“Readmissions have gone down a little bit, but that’s really been in part because ER stays and observation stays have gone up,” said Wadhera, who said he is concerned that the initiative has been associated with higher mortality rates for heart failure, one of the conditions it tracks. “The evidence to date suggests the program hasn’t really achieved its objective. Why does it still exist?” 

CMS didn't respond when asked about these critiques of the program. 

Wadhera said he doubted most hospitals are providing poor care, despite CMS determining each year that some 70% to 80% of hospitals will have their reimbursement payments lowered because of their readmission rates.

Infections also fall 

Financial consequences are less common under the Hospital-Acquired Condition Reduction Program. Medicare decreases reimbursement rates by 1% for hospitals in the bottom 25th percentile when it comes to preventing illnesses or injuries patients didn't have before admission.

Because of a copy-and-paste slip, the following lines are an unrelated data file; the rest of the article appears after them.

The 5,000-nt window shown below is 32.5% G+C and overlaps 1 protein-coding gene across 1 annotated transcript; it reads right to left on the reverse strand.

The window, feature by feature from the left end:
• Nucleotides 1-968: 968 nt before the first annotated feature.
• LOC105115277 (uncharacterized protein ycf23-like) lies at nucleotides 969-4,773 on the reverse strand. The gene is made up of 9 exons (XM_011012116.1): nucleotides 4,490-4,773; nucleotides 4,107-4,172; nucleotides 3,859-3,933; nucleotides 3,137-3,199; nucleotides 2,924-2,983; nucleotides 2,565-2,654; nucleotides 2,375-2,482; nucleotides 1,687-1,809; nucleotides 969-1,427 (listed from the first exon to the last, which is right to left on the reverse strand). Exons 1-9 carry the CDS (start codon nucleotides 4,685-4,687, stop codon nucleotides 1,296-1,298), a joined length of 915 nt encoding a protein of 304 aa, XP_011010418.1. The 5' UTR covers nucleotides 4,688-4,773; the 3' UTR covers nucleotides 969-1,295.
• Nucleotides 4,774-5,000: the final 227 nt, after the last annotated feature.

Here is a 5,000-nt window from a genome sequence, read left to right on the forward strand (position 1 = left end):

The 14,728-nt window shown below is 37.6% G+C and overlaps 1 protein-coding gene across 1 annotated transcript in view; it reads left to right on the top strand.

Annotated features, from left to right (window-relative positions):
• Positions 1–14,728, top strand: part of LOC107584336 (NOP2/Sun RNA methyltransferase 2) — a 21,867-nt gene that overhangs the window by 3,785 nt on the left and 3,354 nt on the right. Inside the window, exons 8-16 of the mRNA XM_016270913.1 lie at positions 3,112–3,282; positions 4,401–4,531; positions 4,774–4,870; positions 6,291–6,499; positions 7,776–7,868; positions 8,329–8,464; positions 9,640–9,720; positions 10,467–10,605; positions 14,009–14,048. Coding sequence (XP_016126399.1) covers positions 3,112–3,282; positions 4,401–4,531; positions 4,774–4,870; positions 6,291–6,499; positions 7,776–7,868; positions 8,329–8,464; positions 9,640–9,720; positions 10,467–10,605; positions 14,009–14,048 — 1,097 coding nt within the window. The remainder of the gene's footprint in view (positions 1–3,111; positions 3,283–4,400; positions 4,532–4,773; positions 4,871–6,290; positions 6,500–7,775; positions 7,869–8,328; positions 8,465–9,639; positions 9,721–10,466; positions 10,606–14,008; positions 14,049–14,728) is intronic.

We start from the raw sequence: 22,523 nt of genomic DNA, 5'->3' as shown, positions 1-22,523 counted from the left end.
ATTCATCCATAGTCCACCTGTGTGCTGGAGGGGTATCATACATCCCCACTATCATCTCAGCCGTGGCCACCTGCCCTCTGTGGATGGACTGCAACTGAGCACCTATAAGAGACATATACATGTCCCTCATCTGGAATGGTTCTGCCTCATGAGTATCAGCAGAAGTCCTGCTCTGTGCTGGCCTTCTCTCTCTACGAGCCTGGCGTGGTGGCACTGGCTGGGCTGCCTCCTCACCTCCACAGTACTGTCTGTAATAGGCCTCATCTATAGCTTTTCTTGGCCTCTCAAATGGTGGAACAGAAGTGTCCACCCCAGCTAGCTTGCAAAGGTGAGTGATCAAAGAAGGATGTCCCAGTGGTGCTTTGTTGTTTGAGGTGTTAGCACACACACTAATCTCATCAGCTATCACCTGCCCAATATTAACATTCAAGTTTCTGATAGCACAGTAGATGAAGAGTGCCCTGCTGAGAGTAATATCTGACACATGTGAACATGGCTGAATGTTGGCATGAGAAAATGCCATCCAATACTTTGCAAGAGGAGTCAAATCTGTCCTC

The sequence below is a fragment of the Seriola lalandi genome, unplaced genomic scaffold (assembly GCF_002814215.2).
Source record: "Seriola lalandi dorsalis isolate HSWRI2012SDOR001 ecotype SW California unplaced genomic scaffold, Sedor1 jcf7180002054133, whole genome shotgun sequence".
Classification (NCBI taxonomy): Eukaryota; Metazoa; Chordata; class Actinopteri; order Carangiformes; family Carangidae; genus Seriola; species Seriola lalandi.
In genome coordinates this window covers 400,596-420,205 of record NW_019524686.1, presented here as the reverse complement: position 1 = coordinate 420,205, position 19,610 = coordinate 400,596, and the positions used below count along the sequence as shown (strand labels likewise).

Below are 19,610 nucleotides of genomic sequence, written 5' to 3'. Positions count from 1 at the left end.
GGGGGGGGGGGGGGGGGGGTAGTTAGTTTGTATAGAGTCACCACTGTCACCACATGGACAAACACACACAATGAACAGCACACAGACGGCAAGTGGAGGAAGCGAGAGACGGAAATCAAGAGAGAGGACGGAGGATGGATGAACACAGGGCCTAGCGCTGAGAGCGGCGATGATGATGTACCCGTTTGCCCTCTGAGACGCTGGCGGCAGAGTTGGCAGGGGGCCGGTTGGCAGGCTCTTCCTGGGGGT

While St. Joseph was the only Long Island hospital to have payments reduced this year, four health organizations on the Island had their payment rates cut in fiscal 2022. 

Catholic Health, which runs St. Joseph, said its performance has improved, but “there is always more to be learned.”

“We remain committed to identifying new opportunities for improvement and applying best practices across our health care system,” executive vice president and chief medical officer Dr. Jason Golbin said in a statement.